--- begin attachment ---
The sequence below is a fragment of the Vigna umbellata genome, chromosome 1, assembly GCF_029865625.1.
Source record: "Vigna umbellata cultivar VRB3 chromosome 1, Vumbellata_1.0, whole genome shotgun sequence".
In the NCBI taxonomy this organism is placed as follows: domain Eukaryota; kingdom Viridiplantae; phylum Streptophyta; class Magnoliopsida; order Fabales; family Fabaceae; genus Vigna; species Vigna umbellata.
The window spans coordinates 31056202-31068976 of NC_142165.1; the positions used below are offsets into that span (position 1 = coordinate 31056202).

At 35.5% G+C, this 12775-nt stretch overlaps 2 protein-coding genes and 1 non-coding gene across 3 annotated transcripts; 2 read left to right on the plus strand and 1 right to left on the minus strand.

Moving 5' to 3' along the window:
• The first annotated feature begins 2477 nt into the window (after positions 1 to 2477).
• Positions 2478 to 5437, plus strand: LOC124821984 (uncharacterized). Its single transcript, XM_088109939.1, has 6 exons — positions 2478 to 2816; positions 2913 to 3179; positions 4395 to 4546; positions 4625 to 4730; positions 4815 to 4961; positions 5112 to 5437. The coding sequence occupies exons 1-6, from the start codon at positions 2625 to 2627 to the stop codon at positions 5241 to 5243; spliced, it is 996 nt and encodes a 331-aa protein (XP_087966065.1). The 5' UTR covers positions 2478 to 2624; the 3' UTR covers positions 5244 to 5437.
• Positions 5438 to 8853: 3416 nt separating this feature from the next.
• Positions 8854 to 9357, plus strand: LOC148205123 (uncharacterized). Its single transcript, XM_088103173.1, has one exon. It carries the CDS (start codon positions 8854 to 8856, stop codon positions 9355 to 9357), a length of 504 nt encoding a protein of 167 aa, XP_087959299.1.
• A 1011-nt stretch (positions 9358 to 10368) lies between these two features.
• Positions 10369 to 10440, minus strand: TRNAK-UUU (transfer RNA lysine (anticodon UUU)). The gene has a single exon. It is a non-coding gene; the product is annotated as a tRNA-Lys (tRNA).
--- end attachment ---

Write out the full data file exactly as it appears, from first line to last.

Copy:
The sequence below is a fragment of the Vigna umbellata genome, chromosome 1, assembly GCF_029865625.1.
Source record: "Vigna umbellata cultivar VRB3 chromosome 1, Vumbellata_1.0, whole genome shotgun sequence".
In the NCBI taxonomy this organism is placed as follows: domain Eukaryota; kingdom Viridiplantae; phylum Streptophyta; class Magnoliopsida; order Fabales; family Fabaceae; genus Vigna; species Vigna umbellata.
The window spans coordinates 31056202-31068976 of NC_142165.1; the positions used below are offsets into that span (position 1 = coordinate 31056202).

At 35.5% G+C, this 12775-nt stretch overlaps 2 protein-coding genes and 1 non-coding gene across 3 annotated transcripts; 2 read left to right on the plus strand and 1 right to left on the minus strand.

Moving 5' to 3' along the window:
• The first annotated feature begins 2477 nt into the window (after positions 1 to 2477).
• Positions 2478 to 5437, plus strand: LOC124821984 (uncharacterized). Its single transcript, XM_088109939.1, has 6 exons — positions 2478 to 2816; positions 2913 to 3179; positions 4395 to 4546; positions 4625 to 4730; positions 4815 to 4961; positions 5112 to 5437. The coding sequence occupies exons 1-6, from the start codon at positions 2625 to 2627 to the stop codon at positions 5241 to 5243; spliced, it is 996 nt and encodes a 331-aa protein (XP_087966065.1). The 5' UTR covers positions 2478 to 2624; the 3' UTR covers positions 5244 to 5437.
• Positions 5438 to 8853: 3416 nt separating this feature from the next.
• Positions 8854 to 9357, plus strand: LOC148205123 (uncharacterized). Its single transcript, XM_088103173.1, has one exon. It carries the CDS (start codon positions 8854 to 8856, stop codon positions 9355 to 9357), a length of 504 nt encoding a protein of 167 aa, XP_087959299.1.
• A 1011-nt stretch (positions 9358 to 10368) lies between these two features.
• Positions 10369 to 10440, minus strand: TRNAK-UUU (transfer RNA lysine (anticodon UUU)). The gene has a single exon. It is a non-coding gene; the product is annotated as a tRNA-Lys (tRNA).